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Why the North Won the Civil War


"In all history, no nation of mere agriculturists ever made successful 
war against a nation of mechanics. . . .You are bound to fail"
-Union officer William Tecumseh Sherman to a Southern friend.

 The American antebellum South, though steeped in pride and 
raised in military tradition, was to be no match for the burgeoning
superiority of the rapidly developing North in the coming Civil War. 
The lack of emphasis on manufacturing and commercial interest, 
stemming from the Southern desire to preserve their traditional 
agrarian society, surrendered to the North their ability to function 
independently, much less to wage war. It was neither Northern troops 
nor generals that won the Civil War, rather Northern guns and 

 From the onset of war, the Union had obvious advantages. Quite 
simply, the North had large amounts of just about everything that the 
South did not, boasting resources that the Confederacy had even no 
means of attaining (See Appendices, Brinkley et al. 415). Sheer 
manpower ratios were unbelievably one-sided, with only nine of the 
nation's 31 million inhabitants residing in the seceding states (Angle 
7). The Union also had large amounts of land available for growing 
food crops which served the dual purpose of providing food for its 
hungry soldiers and money for its ever-growing industries. The South, 
on the other hand, devoted most of what arable land it had exclusively 
to its main cash crop: cotton (Catton, The Coming Fury 38). Raw 
materials were almost entirely concentrated in Northern mines and 
refining industries. Railroads and telegraph lines, the veritable 
lifelines of any army, traced paths all across the Northern 
countryside but left the South isolated, outdated, developed in the 
form of economic colonialism. The Confederates were and starving (See 
Appendices). The final death knell for a modern South all too willing 
to sell what little raw materials they possessed to Northern Industry 
for any profit they could get. Little did they know, "King Cotton" 
could buy them time, but not the war. The South had bartered something 
that perhaps it had not intended: its independence (Catton, 
Reflections 143).

 The North's ever-growing industry was an important supplement 
to its economical dominance of the South. Between the years of 1840 
and 1860, American industry saw sharp and steady growth. In 1840 the 
total value of goods manufactured in the United States stood at $483 
million, increasing over fourfold by 1860 to just under $2 billion, 
with the North taking the king's ransom (Brinkley et al. 312). The 
underlying reason behind this dramatic expansion can be traced 
directly to the American Industrial Revolution.

 Beginning in the early 1800s, traces of the industrial 
revolution in England began to bleed into several aspects of the 
American society. One of the first industries to see quick development 
was the textile industry, but, thanks to the British government, this
development almost never came to pass. Years earlier, England's James 
Watt had developed the first successful steam engine. This invention, 
coupled with the birth of James Hargreaves' spinning jenny, completely 
revolutionized the British textile industry, and eventually made it 
the most profitable in the world ("Industrial Revolution"). The 
British government, parsimonious with its newfound knowledge of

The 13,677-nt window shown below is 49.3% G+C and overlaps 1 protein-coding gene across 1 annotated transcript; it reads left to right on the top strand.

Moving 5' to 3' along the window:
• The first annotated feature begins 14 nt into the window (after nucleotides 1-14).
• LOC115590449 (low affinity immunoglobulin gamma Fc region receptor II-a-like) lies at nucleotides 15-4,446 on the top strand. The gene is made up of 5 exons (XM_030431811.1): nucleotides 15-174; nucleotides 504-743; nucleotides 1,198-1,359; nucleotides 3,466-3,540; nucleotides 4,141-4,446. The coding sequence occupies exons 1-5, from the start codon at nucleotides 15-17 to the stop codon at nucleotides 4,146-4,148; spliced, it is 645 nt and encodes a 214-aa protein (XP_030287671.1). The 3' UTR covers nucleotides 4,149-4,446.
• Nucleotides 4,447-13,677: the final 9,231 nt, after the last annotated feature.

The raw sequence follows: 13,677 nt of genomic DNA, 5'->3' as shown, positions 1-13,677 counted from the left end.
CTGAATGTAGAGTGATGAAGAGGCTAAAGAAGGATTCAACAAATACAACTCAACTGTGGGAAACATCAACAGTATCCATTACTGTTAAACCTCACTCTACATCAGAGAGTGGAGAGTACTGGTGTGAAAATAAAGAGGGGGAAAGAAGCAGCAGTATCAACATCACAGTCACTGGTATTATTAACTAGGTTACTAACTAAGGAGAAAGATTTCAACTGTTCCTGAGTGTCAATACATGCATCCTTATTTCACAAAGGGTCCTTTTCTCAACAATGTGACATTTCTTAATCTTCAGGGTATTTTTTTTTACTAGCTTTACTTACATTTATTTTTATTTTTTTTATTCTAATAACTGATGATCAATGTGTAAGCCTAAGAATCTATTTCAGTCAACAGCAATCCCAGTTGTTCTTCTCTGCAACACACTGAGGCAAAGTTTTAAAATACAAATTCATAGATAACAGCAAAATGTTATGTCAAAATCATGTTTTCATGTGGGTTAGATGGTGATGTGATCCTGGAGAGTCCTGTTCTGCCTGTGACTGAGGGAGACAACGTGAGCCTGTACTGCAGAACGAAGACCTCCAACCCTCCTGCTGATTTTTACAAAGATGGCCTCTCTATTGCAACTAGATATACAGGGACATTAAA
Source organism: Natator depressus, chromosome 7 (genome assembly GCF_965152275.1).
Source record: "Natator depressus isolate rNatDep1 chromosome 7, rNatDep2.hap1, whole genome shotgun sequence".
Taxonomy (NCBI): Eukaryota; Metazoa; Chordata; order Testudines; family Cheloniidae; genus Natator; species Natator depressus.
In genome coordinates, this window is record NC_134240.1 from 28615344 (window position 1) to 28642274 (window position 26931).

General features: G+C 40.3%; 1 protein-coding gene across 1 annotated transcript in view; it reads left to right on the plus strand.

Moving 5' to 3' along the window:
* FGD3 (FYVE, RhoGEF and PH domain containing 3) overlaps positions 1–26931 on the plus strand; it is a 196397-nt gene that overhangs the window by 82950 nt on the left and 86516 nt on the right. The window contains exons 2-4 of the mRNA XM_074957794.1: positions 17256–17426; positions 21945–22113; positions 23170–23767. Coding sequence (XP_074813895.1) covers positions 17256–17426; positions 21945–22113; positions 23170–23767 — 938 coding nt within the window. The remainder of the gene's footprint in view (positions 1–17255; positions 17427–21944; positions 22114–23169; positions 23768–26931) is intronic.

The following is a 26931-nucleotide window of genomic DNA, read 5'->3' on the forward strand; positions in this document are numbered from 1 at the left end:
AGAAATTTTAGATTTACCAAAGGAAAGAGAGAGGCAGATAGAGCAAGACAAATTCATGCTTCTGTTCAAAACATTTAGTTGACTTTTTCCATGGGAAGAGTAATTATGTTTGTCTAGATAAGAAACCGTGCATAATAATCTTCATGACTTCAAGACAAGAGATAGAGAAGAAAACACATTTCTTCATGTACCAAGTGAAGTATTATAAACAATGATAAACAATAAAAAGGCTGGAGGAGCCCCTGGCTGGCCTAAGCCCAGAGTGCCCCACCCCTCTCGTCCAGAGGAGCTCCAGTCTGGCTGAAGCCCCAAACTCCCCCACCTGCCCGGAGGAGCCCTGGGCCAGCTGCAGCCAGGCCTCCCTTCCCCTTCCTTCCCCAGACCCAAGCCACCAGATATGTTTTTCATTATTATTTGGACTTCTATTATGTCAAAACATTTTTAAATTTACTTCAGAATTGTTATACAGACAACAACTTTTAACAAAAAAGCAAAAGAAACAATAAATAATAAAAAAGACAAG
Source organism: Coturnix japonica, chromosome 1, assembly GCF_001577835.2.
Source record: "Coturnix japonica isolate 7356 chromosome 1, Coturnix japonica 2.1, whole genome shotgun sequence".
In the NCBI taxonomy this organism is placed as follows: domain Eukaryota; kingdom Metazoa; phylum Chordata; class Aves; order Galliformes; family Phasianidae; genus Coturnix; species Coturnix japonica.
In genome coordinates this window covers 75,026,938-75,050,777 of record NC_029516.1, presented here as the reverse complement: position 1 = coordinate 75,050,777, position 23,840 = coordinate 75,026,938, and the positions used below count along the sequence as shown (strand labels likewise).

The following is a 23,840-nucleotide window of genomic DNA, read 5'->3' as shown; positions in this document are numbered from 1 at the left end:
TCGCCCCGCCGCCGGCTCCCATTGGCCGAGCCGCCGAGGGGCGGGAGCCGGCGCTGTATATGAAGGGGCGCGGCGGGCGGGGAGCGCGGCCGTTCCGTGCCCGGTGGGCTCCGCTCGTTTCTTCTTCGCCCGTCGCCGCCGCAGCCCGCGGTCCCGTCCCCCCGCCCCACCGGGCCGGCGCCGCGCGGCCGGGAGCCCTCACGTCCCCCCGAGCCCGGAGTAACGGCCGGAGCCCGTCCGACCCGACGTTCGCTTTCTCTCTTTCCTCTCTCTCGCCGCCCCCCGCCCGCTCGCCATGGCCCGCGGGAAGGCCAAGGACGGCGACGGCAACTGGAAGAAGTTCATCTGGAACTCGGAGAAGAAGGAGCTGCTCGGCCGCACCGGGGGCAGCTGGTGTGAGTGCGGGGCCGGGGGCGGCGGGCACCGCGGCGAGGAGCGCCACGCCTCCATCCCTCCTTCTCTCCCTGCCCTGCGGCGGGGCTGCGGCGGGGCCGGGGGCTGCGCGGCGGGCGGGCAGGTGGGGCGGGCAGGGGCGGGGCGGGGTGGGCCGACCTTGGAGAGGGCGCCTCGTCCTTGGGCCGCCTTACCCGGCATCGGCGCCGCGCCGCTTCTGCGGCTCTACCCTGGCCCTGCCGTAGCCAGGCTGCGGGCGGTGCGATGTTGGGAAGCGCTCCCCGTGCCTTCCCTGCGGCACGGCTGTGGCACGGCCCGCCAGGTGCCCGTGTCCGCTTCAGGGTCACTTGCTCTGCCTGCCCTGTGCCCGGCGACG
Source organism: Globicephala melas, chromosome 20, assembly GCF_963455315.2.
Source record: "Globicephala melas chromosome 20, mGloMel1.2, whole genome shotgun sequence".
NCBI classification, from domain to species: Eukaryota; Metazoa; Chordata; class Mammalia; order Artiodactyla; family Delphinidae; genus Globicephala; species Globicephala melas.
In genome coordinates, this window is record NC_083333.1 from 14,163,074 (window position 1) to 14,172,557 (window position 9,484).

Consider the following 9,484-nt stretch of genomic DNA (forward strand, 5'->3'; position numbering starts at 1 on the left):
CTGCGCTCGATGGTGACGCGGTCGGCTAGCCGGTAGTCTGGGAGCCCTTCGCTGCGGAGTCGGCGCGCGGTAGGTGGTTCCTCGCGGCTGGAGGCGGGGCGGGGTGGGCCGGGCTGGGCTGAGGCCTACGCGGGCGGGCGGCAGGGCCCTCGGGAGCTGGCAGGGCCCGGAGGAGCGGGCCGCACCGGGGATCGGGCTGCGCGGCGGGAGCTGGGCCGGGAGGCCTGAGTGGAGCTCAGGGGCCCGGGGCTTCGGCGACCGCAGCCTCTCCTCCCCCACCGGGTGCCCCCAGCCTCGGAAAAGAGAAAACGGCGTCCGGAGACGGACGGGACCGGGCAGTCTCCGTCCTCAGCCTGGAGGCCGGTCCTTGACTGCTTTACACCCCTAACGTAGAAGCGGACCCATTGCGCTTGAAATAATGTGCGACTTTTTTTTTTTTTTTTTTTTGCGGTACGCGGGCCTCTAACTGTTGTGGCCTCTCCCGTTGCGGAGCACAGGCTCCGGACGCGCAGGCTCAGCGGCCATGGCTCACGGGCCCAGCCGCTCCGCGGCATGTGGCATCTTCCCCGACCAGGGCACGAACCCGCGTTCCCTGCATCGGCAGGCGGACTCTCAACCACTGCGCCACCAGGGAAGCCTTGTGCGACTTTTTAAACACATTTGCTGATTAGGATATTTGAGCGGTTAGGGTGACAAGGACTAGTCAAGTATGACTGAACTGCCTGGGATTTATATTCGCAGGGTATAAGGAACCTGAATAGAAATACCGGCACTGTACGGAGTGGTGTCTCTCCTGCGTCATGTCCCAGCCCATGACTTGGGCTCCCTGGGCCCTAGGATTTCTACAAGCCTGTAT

machinery, attempted to protect the nation's manufacturing preeminence 
by preventing the export of textile machinery and even the emigration 
of skilled mechanics. Despite valiant attempts at deterrence, though, 
many immigrants managed to make their way into the United States with 
the advanced knowledge of English technology, and they were anxious
to acquaint America with the new machines (Furnas 303).

 And acquaint the Americans they did: more specifically, New 
England Americans. It was people like Samuel Slater who can be 
credited with beginning the revolution of the textile industry in 
America. A skilled mechanic in England, Slater spent long hours 
studying the schematics for the spinning jenny until finally he no 
longer needed them. He emigrated to Pawtucket, Rhode Island, and 
there, together with a Quaker merchant by the name of Moses Brown, he 
built a spinning jenny from memory (Furnas 303). This meager mill 
would later become known as the first modern factory in America. It 
would also become known as the point at which the North began its 
economic domination of the Confederacy.

 Although slow to accept change, The South was not entirely 
unaffected by the onset of the Industrial Revolution. Another inventor 
by the name of Eli Whitney set out in 1793 to revolutionize the 
Southern cotton industry. Whitney was working as a tutor for a 
plantation owner in Georgia (he was also, ironically, born and raised 
in New England) and therefore knew the problems of harvesting cotton 
(Brinkley et al. 200). Until then, the arduous task of separating the 
seeds from the cotton before sale had been done chiefly by slave labor 
and was, consequently, very inefficient. Whitney developed a machine 
which would separate the seed from the cotton swiftly and effectively, 
cutting the harvesting time by more than one half ("Industrial
Revolution"). This machine, which became known as the cotton gin, had 
profound results on the South, producing the highest uptrend the 
industry had ever, and would ever, see. In that decade alone cotton 
production figures increased by more than 2000 percent (Randall and 
Donald 36). Enormous amounts of business opportunities opened up, 
including, perhaps most importantly, the expansion of the Southern 
plantations. This was facilitated by the fact that a single worker 
could now do the same amount of work in a few hours that a group of 
workers had once needed a whole day to do (Brinkley et al. 201). This
allowed slaves to pick much more cotton per day and therefore led most 
plantation owners to expand their land base. The monetary gains of the